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Date: Thu, 16 May 2024 15:25:41 +0000
From: Tomas Mraz <>
Subject: OpenSSL Security Advisory

Hash: SHA256

OpenSSL Security Advisory [16th May 2024]

Excessive time spent checking DSA keys and parameters (CVE-2023-3446)

Severity: Low

Issue summary: Checking excessively long DSA keys or parameters may be very

Impact summary: Applications that use the functions EVP_PKEY_param_check()
or EVP_PKEY_public_check() to check a DSA public key or DSA parameters may
experience long delays. Where the key or parameters that are being checked
have been obtained from an untrusted source this may lead to a Denial of

The functions EVP_PKEY_param_check() or EVP_PKEY_public_check() perform
various checks on DSA parameters. Some of those computations take a long time
if the modulus ("p" parameter) is too large.

Trying to use a very large modulus is slow and OpenSSL will not allow using
public keys with a modulus which is over 10,000 bits in length for signature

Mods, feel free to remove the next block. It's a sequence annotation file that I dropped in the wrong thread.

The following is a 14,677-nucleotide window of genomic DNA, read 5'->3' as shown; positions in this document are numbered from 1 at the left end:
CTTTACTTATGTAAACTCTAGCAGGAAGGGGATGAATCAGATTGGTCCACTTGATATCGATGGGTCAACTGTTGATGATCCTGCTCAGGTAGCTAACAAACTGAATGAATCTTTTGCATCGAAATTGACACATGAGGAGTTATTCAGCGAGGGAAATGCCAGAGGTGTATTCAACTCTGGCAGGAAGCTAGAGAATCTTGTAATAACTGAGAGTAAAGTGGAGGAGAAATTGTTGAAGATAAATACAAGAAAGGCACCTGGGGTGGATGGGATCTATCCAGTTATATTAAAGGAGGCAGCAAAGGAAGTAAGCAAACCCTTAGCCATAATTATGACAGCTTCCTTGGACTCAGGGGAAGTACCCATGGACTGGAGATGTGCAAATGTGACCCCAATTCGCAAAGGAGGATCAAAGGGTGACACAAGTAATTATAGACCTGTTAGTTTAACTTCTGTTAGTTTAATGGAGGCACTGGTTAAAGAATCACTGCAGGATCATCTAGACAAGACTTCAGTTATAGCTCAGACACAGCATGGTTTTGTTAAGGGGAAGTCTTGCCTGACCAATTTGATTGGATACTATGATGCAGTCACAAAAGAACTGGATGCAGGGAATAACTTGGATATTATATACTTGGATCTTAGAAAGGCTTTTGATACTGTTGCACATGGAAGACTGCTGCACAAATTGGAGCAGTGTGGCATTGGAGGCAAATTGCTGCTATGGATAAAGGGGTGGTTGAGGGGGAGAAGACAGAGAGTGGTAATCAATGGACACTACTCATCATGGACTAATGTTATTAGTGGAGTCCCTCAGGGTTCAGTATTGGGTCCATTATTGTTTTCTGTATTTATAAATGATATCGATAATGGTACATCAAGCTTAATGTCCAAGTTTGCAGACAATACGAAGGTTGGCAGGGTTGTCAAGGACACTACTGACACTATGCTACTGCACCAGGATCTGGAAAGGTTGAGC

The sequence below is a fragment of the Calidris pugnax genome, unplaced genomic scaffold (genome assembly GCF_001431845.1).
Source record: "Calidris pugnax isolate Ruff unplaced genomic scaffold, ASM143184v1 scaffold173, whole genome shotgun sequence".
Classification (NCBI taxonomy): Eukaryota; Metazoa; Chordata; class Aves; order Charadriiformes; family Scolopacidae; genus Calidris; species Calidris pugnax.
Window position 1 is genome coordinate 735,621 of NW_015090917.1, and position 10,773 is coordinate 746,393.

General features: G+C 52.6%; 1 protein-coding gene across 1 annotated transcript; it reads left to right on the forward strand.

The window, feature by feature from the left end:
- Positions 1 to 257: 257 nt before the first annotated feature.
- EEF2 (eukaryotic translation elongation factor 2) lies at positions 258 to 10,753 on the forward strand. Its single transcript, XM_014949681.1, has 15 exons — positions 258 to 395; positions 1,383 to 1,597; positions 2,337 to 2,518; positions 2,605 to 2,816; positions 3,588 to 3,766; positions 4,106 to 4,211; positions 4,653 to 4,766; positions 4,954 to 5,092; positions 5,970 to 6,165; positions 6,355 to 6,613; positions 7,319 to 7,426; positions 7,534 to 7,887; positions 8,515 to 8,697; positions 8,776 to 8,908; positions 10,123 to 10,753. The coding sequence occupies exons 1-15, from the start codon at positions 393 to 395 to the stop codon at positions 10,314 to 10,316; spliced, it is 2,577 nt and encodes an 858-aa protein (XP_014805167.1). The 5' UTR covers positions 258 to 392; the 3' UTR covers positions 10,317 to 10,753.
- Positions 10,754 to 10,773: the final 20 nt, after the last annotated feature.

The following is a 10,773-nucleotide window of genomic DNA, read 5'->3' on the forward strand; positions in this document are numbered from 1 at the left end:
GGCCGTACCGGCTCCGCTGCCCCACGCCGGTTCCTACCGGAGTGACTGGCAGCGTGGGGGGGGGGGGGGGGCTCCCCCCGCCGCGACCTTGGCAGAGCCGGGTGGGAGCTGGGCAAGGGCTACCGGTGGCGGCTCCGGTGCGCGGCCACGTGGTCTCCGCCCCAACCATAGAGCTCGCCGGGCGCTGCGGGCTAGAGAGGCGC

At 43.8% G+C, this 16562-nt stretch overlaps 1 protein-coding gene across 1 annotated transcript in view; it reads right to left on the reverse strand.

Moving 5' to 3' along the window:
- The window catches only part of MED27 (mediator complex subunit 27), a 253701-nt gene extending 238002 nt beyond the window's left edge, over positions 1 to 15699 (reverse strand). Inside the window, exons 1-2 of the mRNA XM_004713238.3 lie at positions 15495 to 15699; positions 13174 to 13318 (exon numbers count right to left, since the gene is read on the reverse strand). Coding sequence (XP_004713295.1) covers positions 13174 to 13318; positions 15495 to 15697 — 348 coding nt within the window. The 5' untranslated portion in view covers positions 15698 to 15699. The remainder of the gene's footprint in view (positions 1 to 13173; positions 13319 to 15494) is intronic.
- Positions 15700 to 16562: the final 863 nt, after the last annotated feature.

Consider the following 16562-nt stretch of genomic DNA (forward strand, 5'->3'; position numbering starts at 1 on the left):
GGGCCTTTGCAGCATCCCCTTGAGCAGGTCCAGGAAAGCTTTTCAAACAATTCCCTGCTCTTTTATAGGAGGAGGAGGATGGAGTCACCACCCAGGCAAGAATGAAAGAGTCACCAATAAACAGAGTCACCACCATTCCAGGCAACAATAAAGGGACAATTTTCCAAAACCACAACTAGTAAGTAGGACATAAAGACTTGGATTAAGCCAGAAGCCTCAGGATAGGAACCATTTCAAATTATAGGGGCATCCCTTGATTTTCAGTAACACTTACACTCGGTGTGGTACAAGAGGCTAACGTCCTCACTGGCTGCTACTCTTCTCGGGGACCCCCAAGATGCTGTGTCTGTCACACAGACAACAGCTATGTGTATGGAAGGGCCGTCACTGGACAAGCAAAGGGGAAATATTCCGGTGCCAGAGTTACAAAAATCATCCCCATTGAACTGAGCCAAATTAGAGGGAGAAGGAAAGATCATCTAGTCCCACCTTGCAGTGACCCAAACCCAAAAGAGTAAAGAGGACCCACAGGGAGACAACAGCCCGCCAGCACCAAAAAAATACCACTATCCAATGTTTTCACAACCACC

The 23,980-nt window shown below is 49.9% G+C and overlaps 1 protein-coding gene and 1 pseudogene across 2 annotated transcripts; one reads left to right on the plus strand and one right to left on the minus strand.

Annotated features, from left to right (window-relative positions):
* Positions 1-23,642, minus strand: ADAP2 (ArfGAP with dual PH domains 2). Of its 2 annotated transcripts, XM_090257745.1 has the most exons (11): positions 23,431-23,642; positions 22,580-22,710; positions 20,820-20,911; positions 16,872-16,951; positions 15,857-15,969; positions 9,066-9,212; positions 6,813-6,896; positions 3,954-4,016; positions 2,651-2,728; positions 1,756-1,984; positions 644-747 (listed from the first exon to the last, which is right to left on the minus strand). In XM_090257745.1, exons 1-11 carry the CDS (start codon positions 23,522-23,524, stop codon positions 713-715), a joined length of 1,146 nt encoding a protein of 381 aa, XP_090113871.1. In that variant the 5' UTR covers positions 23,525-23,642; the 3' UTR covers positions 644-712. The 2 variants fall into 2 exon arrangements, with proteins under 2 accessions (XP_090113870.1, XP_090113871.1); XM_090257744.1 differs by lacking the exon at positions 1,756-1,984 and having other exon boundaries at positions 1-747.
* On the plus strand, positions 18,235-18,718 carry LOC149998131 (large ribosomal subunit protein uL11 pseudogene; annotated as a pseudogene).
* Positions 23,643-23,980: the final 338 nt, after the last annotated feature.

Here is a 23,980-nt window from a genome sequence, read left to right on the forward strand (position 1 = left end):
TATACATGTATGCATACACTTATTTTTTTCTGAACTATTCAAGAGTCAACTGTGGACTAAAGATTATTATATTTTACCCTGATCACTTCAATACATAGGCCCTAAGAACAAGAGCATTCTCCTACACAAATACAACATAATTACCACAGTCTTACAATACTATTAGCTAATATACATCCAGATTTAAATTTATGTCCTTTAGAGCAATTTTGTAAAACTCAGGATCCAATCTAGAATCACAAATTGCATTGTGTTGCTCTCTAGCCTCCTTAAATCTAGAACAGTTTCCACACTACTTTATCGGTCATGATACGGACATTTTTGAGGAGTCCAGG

verification. However the key and parameter check functions do not limit
the modulus size when performing the checks.

An application that calls EVP_PKEY_param_check() or EVP_PKEY_public_check()
and supplies a key or parameters obtained from an untrusted source could be
vulnerable to a Denial of Service attack.

These functions are not called by OpenSSL itself on untrusted DSA keys so
only applications that directly call these functions may be vulnerable.

Also vulnerable are the OpenSSL pkey and pkeyparam command line applications
when using the "-check" option.

The OpenSSL SSL/TLS implementation is not affected by this issue.

The OpenSSL 3.0 and 3.1 FIPS providers are affected by this issue.

OpenSSL 3.3, 3.2, 3.1 and 3.0 are vulnerable to this issue.

OpenSSL 1.1.1 and 1.0.2 are not affected by this issue.

Due to the low severity of this issue we are not issuing new releases of
OpenSSL at this time. The fix will be included in the next releases when they
become available. The fix is also available in commit 53ea0648 (for 3.3),
commit da343d06 (for 3.2), commit 9c39b385 (for 3.1) and commit 3559e868
(for 3.0) in the OpenSSL git repository.

OSSfuzz first detected and automatically reported this issue on 13th February
2024 using a fuzzer recently added to OpenSSL written by Kurt Roeckx. The fix
was developed by Tomas Mraz.

General Advisory Notes

URL for this Security Advisory:

Note: the online version of the advisory may be updated with additional details
over time.

For details of OpenSSL severity classifications please see:


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